Pete Seeger biography
Born on May 3, 1919, American folk singer Pete Seeger is a 20th century iconic figure, who is best known for his contributions to the American folk music revival. He wrote the hits "Where Have All the Flowers Gone?" and "Turn, Turn, Turn," which have since been recorded by several other artists. Seeger has also been an engaged activist, supporting such causes as international disarmament, civil rights and environmental awareness. For his established career as a musician and activist, Seeger has received three musical Grammy Awards and a Grammy Lifetime Achievement Award, among various other honors.
American folk singer Pete Seeger was born in New York City on May 3, 1919, into a family of musicians. His father, Charles Seeger, taught music for some time at the University of California, Berkeley; and his mother, Constance (de Clyver Edson) Seeger, taught violin at The Juilliard School. Seeger's brother, Mike, would eventually become a member of New Lost City Ramblers; his sister, Peggy, would become a performing folk musician, alongside Ewan McColl.
A precocious child, Seeger developed was well-read and began developing political and social ideas at an early age. After receiving an early education at Avon Old Farms, a Connecticut boarding school, Seeger enrolled at Harvard University on a scholarship in 1936. After only two years at Harvard, however, he failed an exam and lost his scholarship, so he dropped out. He spent the rest of the 1930s as a vagabond, hitchiking and riding on freight trains around the country.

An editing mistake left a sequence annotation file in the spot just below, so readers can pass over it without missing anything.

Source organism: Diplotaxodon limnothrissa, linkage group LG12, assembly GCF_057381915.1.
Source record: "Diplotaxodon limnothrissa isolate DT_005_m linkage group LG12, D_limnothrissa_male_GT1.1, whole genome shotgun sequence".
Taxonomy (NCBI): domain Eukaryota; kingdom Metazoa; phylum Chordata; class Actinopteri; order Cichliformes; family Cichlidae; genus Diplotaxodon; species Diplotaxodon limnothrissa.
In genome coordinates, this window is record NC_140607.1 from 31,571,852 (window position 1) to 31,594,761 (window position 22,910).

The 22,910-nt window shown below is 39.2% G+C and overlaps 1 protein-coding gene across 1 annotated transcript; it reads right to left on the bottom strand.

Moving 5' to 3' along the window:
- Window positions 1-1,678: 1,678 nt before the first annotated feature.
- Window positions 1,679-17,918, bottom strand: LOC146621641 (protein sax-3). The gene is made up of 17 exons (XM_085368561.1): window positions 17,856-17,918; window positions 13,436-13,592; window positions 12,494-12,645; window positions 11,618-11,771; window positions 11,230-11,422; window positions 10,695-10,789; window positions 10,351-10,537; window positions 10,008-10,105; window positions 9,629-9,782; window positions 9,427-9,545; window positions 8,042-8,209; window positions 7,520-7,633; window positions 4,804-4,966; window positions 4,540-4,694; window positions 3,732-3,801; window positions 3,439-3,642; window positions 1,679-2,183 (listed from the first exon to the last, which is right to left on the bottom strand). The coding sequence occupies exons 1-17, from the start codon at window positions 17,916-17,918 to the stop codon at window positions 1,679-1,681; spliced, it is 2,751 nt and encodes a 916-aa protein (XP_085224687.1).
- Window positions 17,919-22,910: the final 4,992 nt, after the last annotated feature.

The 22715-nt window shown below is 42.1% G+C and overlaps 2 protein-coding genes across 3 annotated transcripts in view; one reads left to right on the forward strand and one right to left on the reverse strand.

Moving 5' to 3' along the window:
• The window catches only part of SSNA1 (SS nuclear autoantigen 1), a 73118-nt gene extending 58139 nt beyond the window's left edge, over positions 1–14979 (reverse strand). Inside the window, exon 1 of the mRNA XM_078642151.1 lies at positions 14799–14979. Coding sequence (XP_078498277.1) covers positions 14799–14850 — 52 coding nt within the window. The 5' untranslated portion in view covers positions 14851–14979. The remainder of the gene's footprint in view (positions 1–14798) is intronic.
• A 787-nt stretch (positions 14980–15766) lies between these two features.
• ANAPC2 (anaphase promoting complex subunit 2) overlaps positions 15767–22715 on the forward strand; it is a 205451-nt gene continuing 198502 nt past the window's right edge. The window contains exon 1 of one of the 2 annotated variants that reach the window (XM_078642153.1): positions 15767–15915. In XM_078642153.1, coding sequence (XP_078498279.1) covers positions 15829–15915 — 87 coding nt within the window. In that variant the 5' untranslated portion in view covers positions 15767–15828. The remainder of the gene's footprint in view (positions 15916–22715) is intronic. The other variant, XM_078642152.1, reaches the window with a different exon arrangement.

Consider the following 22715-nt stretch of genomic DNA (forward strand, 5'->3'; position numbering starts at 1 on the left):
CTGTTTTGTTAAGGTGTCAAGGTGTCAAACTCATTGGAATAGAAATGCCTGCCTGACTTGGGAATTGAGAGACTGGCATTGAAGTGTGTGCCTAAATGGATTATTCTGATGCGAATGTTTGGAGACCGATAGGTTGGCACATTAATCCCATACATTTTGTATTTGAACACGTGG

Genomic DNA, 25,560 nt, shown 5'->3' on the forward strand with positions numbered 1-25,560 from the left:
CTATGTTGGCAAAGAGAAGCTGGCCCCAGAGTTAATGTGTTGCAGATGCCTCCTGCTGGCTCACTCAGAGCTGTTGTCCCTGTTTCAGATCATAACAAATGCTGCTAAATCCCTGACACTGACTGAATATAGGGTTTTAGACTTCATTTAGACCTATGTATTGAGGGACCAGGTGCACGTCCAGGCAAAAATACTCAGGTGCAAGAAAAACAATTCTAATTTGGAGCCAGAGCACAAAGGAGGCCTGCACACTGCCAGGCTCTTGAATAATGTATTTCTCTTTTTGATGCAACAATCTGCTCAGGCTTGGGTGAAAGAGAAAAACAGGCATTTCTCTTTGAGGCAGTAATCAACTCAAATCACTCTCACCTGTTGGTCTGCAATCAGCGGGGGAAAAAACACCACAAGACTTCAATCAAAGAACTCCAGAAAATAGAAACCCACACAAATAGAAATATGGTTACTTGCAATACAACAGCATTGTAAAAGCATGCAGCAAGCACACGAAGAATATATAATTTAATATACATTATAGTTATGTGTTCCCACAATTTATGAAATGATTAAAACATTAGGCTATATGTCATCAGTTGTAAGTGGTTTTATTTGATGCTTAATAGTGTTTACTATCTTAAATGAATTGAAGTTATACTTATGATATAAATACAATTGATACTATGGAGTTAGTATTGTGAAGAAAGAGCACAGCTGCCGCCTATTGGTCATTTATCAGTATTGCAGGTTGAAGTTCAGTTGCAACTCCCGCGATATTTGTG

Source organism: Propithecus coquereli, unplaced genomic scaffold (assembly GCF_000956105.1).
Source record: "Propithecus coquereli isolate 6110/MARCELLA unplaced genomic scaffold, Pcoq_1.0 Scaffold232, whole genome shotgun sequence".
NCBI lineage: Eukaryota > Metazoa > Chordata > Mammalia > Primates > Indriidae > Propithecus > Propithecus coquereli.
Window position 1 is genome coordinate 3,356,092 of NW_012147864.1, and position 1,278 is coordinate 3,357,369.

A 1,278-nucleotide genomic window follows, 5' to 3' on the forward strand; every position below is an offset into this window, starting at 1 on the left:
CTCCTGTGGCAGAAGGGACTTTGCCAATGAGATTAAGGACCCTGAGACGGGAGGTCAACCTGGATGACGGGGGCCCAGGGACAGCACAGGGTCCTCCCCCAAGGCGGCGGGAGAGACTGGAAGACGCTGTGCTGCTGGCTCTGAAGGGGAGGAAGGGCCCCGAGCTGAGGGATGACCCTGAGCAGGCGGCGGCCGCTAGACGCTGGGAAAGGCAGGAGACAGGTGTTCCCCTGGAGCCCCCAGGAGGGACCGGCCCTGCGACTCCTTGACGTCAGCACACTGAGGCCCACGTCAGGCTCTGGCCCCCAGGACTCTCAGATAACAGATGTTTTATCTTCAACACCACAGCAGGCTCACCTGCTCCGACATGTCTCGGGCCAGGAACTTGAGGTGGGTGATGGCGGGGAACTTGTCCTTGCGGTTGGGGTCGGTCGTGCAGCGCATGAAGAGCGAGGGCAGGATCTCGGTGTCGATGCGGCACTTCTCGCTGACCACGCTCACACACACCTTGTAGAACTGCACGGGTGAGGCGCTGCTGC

During this time, Seeger also focused on writing music. By 1940, Seeger organized a folk quartet called the Almanac Singers, which frequently featured Seeger's friend and fellow folk musician, Woody Guthrie. The Almanac Singers released several albums in the early 1940s. In 1942, however, the group's musical progress was stopped short, when Seeger was drafted into the Army to aid the country in battle during World War II. Not long after, the group disbanded.
When the war ended, in 1945, Seeger went back to his musical career, performing folk songs and helping to found the magazine Sing Out! A few years later, in 1948, he formed the Weavers, which included Lee Hays, Ronnie Gilbert and Fred Hellerman. The group produced several albums in the early 1950s of standard folk songs, including "On Top of Old Smoky," "Follow the Drinking Gourd" and "The Wreck of the John B," and even appeared in a 1951 film musical, Disc Jockey. The group also wrote and recorded several original songs, including "If I Had a Hammer" (1949) and "Kisses Sweeter Than Wine" (1950).
The group's success was halted, however, when speculation rose regarding Seeger's leftist political ideals, culminating with the band's designation as a Communist group by FBI informant Harvey Matusow (who later retracted his statement). After a short break from 1952 to 1955, which was largely due to the negative press, the Weavers officially disbanded in 1962 (Seeger broke from the Weavers in 1958).